I baked this in a bundt cake pan but you can use any cake pans you want or even use muffin tins.
Lemon Olive Oil Cake
Yield: 1 10-inch bundt cake (or 1 9 or 10-inch cake)
Supreme or segment the lemons (pictures below):
Remove the zest (the yellow skin) of the lemons with a fine grater. You should have about 1-2 tablespoons lemon zest. Set the zest aside.
Cut each end of the lemon enough to revel the flesh. Cut between the pith (the white part) and the flesh of the lemon to fully remove the outer skin. Hold the lemon over a bowl. Cut out each segment of flesh between the membranes and place in a bowl. When all the lemon segments have been removed, squeeze the lemon over the bowl; discard any seeds. In all, you should have about 1/2 cup lemon segments and juice. Set aside until ready to use.
Make the Cake:
Preheat the oven to 350ºF. Grease and flour a bundt pan, cake pans, or muffin tins. Set aside.
In a food processor, combine the lemon zest and sugar. Pulse for 10-15 seconds to blend together. Place the sugar in a mixing bowl. Add the olive oil, honey, eggs, and yogurt. Whisk to thoroughly combine. Stir in the lemons and juice.
In a small bowl, whisk together white whole wheat flour, all-purpose flour, baking powder, salt, and poppy seeds. Add dry ingredients to the olive oil mixture. Stir to combine ingredients well.
Pour batter into prepared pans. Baking time will vary depending on the size of the pans. For muffins, bake for about 20 minutes or until a toothpick inserted comes out clean. For bundt or cake pans, bake for about 35-40 minutes or until a toothpick inserted in the center comes out clean.
Cool in pans for 10 minutes. Remove from the pans and cool completely on a wire rack.
Make the icing by mixing together the powdered sugar and milk to desired consistency. Pour over cooled cake. Serve with fresh berries.
Chocolate Lentil Cake
This cake contains lentils. Yes. Lentils. But... you won't know there are lentils in the cake. They provide a little structure and moisture to the cake since it calls for whole wheat flour while hanging out in the background. Trust me, you cannot taste the lentils. My son, who happens to shun most vegetables (except for tomato sauce), devoured this cake.
I would venture to say that this cake just might be healthy. But I won't say that, should my kids be reading this. I'll just say that it tastes delicious. Served with a dollop of sweetened whipped cream and fresh berries and you have a lovely little dessert that is the perfect end to a meal.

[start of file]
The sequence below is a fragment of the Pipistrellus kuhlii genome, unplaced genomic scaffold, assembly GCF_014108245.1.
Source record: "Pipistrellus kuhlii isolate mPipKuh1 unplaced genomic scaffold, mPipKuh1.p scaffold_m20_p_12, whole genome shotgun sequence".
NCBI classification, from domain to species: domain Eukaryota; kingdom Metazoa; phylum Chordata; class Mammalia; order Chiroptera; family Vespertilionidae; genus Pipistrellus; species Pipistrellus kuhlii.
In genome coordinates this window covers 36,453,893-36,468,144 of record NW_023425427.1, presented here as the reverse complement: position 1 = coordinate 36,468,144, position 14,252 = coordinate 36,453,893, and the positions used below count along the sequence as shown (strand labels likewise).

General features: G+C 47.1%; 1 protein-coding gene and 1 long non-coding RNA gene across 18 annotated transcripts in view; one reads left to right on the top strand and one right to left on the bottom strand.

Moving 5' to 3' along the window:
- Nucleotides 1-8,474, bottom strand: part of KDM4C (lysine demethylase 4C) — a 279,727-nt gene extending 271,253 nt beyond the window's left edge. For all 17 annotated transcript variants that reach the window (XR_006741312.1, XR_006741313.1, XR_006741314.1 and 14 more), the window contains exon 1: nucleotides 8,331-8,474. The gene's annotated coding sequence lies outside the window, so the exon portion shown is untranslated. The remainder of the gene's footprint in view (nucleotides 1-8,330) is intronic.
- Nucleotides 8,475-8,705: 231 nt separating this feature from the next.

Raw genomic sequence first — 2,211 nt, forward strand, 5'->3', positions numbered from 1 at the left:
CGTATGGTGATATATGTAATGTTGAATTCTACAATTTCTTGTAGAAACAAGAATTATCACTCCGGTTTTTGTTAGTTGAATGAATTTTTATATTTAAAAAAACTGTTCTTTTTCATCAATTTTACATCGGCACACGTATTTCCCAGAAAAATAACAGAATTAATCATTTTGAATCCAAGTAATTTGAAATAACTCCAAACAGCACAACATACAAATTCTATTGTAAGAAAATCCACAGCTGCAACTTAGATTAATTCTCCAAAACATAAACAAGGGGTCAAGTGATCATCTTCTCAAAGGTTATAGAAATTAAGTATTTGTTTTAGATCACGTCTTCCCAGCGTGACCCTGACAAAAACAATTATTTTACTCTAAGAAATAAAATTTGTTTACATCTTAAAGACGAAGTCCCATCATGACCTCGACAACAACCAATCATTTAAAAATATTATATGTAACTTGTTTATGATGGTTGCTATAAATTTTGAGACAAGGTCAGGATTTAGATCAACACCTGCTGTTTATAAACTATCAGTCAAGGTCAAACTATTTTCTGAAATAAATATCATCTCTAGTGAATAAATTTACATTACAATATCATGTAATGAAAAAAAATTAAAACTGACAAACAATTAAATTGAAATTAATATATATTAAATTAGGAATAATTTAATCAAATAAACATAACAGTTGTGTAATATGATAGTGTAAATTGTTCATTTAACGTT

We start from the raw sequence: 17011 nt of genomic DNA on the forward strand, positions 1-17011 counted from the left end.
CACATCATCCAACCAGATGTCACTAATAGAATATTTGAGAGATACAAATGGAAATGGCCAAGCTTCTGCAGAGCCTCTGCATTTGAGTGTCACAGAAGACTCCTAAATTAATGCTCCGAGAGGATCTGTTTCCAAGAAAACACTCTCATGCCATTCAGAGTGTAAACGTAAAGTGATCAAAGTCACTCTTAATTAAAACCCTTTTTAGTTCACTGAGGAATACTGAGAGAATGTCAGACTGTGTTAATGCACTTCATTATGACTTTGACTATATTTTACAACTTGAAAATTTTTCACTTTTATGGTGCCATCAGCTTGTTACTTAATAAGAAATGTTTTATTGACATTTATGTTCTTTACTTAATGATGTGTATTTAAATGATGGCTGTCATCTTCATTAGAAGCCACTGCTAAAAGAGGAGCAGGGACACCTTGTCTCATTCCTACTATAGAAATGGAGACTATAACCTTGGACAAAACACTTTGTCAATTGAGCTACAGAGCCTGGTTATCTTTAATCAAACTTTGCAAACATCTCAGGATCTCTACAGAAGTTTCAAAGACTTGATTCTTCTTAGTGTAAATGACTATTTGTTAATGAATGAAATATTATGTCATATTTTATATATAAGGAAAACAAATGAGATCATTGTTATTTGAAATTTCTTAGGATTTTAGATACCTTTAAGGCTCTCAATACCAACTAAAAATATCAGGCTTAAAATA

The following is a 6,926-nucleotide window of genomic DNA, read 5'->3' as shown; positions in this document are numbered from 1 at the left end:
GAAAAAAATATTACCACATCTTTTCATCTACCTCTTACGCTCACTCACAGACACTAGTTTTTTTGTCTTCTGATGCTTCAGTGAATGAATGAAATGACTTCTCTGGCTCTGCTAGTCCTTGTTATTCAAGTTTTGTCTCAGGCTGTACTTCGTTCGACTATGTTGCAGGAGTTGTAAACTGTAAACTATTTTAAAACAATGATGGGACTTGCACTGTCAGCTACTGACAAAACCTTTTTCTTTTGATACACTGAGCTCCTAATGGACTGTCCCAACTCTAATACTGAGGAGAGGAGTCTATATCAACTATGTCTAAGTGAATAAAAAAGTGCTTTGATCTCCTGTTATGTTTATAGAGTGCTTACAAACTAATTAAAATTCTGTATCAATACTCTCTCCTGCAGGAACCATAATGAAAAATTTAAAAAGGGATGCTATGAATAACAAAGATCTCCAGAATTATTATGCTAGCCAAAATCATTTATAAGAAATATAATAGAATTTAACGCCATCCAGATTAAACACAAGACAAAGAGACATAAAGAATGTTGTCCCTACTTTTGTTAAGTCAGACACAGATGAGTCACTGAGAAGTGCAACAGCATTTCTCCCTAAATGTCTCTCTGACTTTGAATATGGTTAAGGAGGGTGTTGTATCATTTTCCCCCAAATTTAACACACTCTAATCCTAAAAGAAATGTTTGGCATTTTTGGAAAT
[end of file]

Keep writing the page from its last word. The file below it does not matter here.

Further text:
Heck, you can even double the recipe, make a chocolate frosting, and have yourself a chocolate layer cake perfect for birthdays.
In case you are wondering, I have a gluten free version of this cake. I just have not made it yet. Will get on that soon.
One thing to note: I spent a few years developing lentil recipes. You can soak the lentils overnight if you want to in order to release more nutrients.
Chocolate Lentil Cake
Yield: 1 9-inch cake
1/2 cup yellow or red lentils
1 1/2 cups water
3/4 cup granulated sugar
1/4 cup honey
1/3 cup olive oil
2 large eggs
3/4 cup lentil puree
2/3 cup water
1/2 teaspoon vanilla extract
1 1/4 cups whole wheat flour
1/4 cup cocoa powder
1/2 teaspoon baking soda
1/2 teaspoon Espresso powder
1/2 teaspoon salt
Place the lentils and water in a small saucepan. Bring to a boil. Cover and reduce heat to low. Cook until the lentils are tender, about 25 minutes. Drain. Reserve a couple tablespoons of liquid. Place the lentils in a food processor. Pulse until smooth. Add a little of the reserved liquid if the puree seems too dry. Allow to cool slightly before making the cake. The puree will keep in the refrigerator for 3-4 day or can be frozen for later use.
Preheat oven to 350ºF. Grease the bottom and sides of a 9-inch cake pan. Line the bottom of the pan with parchment paper. Lightly grease the paper.
In a mixing bowl, combine the sugar, honey, and olive oil. Add the eggs, lentil puree, water, and vanilla extract. Whisk until smooth. In a small bowl, whisk together the flour, cocoa powder, baking soda, espresso powder, and salt. Add the dry ingredients to the wet mixture, mixing well. Whisk until smooth. Pour batter into prepared pan. Bake for 30-35 minutes or until a toothpick inserted into the center comes out clean.
Remove from the oven and cool completely on a rack for 10 minutes. Remove the cake from the pan. Cool. Dust with powdered sugar and serve with sweetened whipped cream and fresh berries.